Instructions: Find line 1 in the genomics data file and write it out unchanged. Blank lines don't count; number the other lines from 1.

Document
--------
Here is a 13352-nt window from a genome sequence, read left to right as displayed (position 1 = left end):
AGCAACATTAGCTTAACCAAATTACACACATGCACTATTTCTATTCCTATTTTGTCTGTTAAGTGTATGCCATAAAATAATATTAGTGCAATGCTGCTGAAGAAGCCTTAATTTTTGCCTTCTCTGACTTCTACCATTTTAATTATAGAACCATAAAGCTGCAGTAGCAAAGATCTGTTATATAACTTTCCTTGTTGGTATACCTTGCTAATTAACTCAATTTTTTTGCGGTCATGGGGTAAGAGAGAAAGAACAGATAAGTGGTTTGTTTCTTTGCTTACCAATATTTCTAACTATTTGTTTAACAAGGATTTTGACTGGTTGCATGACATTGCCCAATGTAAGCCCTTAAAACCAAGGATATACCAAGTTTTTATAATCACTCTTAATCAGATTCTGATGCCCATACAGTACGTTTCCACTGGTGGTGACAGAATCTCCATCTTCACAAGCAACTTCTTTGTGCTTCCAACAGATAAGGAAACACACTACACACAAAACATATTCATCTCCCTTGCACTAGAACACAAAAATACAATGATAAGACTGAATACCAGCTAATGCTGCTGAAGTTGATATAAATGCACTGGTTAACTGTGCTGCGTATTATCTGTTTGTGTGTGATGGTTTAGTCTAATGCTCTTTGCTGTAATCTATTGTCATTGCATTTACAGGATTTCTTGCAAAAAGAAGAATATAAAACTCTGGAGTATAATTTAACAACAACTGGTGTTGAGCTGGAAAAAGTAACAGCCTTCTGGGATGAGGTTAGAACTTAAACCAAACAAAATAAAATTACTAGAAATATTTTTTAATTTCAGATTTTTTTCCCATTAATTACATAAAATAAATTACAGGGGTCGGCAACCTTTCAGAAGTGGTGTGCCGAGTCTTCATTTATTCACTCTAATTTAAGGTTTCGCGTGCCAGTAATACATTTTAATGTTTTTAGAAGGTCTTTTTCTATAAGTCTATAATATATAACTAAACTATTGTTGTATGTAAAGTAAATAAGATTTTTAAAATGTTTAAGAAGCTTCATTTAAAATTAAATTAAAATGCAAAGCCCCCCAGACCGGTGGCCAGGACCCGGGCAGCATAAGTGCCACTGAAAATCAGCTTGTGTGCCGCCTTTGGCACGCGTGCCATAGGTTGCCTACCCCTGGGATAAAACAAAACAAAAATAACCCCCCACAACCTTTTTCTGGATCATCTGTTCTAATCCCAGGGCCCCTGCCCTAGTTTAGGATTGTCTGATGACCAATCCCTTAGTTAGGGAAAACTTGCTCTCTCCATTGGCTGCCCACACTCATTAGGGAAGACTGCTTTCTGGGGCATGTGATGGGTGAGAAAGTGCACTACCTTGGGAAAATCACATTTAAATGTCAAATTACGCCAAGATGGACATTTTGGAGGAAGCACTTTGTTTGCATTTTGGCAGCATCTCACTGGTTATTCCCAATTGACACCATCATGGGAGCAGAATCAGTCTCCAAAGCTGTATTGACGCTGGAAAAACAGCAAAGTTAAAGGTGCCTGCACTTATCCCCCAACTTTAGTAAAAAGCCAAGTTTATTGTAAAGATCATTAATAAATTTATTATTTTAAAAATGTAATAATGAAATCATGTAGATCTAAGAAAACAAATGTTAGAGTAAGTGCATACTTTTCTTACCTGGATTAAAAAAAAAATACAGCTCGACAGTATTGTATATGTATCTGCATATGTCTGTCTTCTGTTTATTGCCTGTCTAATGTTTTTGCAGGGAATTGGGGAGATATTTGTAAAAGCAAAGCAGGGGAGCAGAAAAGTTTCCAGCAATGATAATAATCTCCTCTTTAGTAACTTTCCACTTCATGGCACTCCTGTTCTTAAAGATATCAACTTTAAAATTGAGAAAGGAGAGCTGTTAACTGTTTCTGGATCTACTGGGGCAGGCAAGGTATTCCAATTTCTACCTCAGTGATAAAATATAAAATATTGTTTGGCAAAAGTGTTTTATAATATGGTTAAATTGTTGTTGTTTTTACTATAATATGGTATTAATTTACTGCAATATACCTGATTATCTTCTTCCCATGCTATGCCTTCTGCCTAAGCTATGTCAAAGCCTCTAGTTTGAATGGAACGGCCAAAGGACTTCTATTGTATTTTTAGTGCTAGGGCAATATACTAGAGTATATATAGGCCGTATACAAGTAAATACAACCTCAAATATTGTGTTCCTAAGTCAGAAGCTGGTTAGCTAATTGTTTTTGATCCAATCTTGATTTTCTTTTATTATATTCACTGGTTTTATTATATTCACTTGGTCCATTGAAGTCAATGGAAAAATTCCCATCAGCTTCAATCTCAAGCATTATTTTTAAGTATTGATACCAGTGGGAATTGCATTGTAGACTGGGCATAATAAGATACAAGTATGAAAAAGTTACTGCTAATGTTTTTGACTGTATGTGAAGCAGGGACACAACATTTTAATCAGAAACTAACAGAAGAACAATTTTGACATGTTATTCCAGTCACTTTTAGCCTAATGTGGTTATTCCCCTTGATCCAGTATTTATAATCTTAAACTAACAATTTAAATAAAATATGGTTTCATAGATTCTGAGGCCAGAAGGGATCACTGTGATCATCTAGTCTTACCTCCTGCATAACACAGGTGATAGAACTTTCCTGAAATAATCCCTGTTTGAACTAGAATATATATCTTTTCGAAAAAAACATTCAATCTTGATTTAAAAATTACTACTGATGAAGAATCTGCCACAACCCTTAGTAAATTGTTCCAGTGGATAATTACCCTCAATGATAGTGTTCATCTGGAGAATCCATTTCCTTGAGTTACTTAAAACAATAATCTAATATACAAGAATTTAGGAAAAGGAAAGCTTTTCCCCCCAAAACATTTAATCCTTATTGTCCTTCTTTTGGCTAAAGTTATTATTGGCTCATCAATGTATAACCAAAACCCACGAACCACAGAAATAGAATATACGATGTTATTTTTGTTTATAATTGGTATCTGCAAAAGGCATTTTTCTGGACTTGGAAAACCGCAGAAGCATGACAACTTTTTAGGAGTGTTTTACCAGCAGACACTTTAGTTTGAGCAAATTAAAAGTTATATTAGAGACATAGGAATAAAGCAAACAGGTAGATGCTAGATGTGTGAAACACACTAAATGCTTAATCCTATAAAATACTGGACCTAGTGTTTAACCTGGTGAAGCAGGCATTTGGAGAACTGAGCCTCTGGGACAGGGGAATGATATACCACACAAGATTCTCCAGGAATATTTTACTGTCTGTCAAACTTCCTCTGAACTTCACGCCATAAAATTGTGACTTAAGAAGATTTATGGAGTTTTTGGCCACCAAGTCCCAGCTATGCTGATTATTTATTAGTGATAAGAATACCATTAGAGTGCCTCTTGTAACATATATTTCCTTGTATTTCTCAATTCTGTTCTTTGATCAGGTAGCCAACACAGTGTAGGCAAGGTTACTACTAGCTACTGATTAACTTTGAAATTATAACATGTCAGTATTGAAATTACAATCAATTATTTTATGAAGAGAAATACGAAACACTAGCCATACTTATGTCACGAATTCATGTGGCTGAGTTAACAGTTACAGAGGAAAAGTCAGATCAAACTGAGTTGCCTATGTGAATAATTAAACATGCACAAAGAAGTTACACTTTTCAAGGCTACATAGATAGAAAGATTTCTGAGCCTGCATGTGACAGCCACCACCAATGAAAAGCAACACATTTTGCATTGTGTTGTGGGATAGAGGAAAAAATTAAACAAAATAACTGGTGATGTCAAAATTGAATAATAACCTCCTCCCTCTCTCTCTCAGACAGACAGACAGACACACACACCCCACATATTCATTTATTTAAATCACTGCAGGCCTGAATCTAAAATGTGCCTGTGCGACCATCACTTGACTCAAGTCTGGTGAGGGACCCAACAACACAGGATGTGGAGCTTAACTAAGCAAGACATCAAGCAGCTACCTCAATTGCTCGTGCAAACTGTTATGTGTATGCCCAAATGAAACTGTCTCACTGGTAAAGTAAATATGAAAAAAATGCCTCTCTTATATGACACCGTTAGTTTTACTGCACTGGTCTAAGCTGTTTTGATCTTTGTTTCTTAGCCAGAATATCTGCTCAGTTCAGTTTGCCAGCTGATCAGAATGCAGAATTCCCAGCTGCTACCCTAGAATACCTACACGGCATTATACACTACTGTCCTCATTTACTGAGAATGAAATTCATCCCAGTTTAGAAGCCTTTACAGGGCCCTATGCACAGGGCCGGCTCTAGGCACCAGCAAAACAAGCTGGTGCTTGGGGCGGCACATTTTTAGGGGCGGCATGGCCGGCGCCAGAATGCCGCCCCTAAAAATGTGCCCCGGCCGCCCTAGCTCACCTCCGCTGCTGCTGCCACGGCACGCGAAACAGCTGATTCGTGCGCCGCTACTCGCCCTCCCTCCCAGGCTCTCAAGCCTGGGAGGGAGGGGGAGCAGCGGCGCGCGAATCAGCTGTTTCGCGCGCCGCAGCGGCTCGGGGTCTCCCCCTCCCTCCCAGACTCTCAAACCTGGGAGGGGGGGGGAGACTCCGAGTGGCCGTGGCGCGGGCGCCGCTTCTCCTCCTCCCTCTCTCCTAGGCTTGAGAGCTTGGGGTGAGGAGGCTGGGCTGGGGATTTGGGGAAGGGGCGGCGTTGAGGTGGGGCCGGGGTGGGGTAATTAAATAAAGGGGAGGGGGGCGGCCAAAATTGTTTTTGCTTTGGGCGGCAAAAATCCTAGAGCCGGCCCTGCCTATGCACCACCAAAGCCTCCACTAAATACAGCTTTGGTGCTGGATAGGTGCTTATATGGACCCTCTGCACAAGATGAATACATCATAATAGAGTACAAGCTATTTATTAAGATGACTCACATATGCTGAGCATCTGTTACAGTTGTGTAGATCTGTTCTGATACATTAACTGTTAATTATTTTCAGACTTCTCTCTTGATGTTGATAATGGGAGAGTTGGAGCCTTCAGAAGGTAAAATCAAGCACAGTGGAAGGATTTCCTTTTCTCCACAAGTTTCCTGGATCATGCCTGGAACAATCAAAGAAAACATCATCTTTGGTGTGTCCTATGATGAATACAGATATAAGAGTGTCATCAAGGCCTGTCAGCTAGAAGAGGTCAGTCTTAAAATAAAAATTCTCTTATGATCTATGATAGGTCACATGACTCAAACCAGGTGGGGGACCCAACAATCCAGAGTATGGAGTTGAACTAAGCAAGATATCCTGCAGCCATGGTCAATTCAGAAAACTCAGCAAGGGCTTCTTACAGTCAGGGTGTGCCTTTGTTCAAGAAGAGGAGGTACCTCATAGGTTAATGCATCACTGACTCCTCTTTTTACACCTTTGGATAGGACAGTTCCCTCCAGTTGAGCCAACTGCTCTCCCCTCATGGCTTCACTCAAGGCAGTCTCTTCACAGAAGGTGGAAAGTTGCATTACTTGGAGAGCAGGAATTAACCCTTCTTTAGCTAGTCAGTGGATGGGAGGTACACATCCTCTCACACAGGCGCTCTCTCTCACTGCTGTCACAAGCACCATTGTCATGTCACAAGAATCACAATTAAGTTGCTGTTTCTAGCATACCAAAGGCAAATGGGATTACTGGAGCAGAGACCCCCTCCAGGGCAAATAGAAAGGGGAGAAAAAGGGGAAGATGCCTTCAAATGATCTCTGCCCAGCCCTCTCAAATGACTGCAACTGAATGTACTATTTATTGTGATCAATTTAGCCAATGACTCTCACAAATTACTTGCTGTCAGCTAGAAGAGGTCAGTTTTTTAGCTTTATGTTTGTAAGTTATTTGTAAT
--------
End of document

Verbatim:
Here is a 13352-nt window from a genome sequence, read left to right as displayed (position 1 = left end):